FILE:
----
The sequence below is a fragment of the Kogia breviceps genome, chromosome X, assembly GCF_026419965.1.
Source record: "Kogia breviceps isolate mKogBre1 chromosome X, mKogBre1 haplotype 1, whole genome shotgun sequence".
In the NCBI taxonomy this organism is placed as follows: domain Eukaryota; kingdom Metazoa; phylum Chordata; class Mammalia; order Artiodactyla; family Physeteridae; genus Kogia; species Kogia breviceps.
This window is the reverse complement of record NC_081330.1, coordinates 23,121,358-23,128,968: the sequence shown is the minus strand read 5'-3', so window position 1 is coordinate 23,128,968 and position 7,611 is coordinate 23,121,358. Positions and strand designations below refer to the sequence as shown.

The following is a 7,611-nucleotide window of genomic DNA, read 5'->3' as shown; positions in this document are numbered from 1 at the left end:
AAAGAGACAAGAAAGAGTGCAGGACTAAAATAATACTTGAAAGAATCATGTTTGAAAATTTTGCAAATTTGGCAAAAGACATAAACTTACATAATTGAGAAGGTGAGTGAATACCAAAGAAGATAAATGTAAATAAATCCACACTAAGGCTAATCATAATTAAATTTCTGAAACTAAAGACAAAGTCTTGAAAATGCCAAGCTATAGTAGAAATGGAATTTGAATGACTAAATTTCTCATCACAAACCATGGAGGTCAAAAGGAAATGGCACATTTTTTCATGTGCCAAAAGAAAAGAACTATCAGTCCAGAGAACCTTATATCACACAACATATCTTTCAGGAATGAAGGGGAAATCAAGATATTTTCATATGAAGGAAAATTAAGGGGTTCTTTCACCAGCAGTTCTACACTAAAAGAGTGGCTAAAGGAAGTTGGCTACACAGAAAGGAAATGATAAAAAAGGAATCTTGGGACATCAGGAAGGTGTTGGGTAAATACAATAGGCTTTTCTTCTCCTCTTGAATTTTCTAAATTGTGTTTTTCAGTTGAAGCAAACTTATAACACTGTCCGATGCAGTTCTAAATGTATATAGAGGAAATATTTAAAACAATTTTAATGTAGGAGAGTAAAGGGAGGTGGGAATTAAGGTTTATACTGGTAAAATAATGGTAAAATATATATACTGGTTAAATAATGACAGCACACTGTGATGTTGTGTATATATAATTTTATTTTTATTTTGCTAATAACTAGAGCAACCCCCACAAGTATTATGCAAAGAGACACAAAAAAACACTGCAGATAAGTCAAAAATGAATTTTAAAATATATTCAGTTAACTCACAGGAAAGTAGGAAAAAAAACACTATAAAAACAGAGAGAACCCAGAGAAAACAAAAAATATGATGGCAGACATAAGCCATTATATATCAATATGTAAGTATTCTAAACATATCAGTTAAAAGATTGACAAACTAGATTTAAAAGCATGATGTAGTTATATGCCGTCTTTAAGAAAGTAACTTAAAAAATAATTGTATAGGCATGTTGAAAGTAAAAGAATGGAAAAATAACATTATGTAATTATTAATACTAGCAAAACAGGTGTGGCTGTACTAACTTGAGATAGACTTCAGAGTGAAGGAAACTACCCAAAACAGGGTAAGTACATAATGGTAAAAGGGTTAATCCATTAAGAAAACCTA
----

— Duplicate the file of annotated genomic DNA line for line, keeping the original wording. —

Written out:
The sequence below is a fragment of the Kogia breviceps genome, chromosome X, assembly GCF_026419965.1.
Source record: "Kogia breviceps isolate mKogBre1 chromosome X, mKogBre1 haplotype 1, whole genome shotgun sequence".
In the NCBI taxonomy this organism is placed as follows: domain Eukaryota; kingdom Metazoa; phylum Chordata; class Mammalia; order Artiodactyla; family Physeteridae; genus Kogia; species Kogia breviceps.
This window is the reverse complement of record NC_081330.1, coordinates 23,121,358-23,128,968: the sequence shown is the minus strand read 5'-3', so window position 1 is coordinate 23,128,968 and position 7,611 is coordinate 23,121,358. Positions and strand designations below refer to the sequence as shown.

The following is a 7,611-nucleotide window of genomic DNA, read 5'->3' as shown; positions in this document are numbered from 1 at the left end:
AAAGAGACAAGAAAGAGTGCAGGACTAAAATAATACTTGAAAGAATCATGTTTGAAAATTTTGCAAATTTGGCAAAAGACATAAACTTACATAATTGAGAAGGTGAGTGAATACCAAAGAAGATAAATGTAAATAAATCCACACTAAGGCTAATCATAATTAAATTTCTGAAACTAAAGACAAAGTCTTGAAAATGCCAAGCTATAGTAGAAATGGAATTTGAATGACTAAATTTCTCATCACAAACCATGGAGGTCAAAAGGAAATGGCACATTTTTTCATGTGCCAAAAGAAAAGAACTATCAGTCCAGAGAACCTTATATCACACAACATATCTTTCAGGAATGAAGGGGAAATCAAGATATTTTCATATGAAGGAAAATTAAGGGGTTCTTTCACCAGCAGTTCTACACTAAAAGAGTGGCTAAAGGAAGTTGGCTACACAGAAAGGAAATGATAAAAAAGGAATCTTGGGACATCAGGAAGGTGTTGGGTAAATACAATAGGCTTTTCTTCTCCTCTTGAATTTTCTAAATTGTGTTTTTCAGTTGAAGCAAACTTATAACACTGTCCGATGCAGTTCTAAATGTATATAGAGGAAATATTTAAAACAATTTTAATGTAGGAGAGTAAAGGGAGGTGGGAATTAAGGTTTATACTGGTAAAATAATGGTAAAATATATATACTGGTTAAATAATGACAGCACACTGTGATGTTGTGTATATATAATTTTATTTTTATTTTGCTAATAACTAGAGCAACCCCCACAAGTATTATGCAAAGAGACACAAAAAAACACTGCAGATAAGTCAAAAATGAATTTTAAAATATATTCAGTTAACTCACAGGAAAGTAGGAAAAAAAACACTATAAAAACAGAGAGAACCCAGAGAAAACAAAAAATATGATGGCAGACATAAGCCATTATATATCAATATGTAAGTATTCTAAACATATCAGTTAAAAGATTGACAAACTAGATTTAAAAGCATGATGTAGTTATATGCCGTCTTTAAGAAAGTAACTTAAAAAATAATTGTATAGGCATGTTGAAAGTAAAAGAATGGAAAAATAACATTATGTAATTATTAATACTAGCAAAACAGGTGTGGCTGTACTAACTTGAGATAGACTTCAGAGTGAAGGAAACTACCCAAAACAGGGTAAGTACATAATGGTAAAAGGGTTAATCCATTAAGAAAACCTA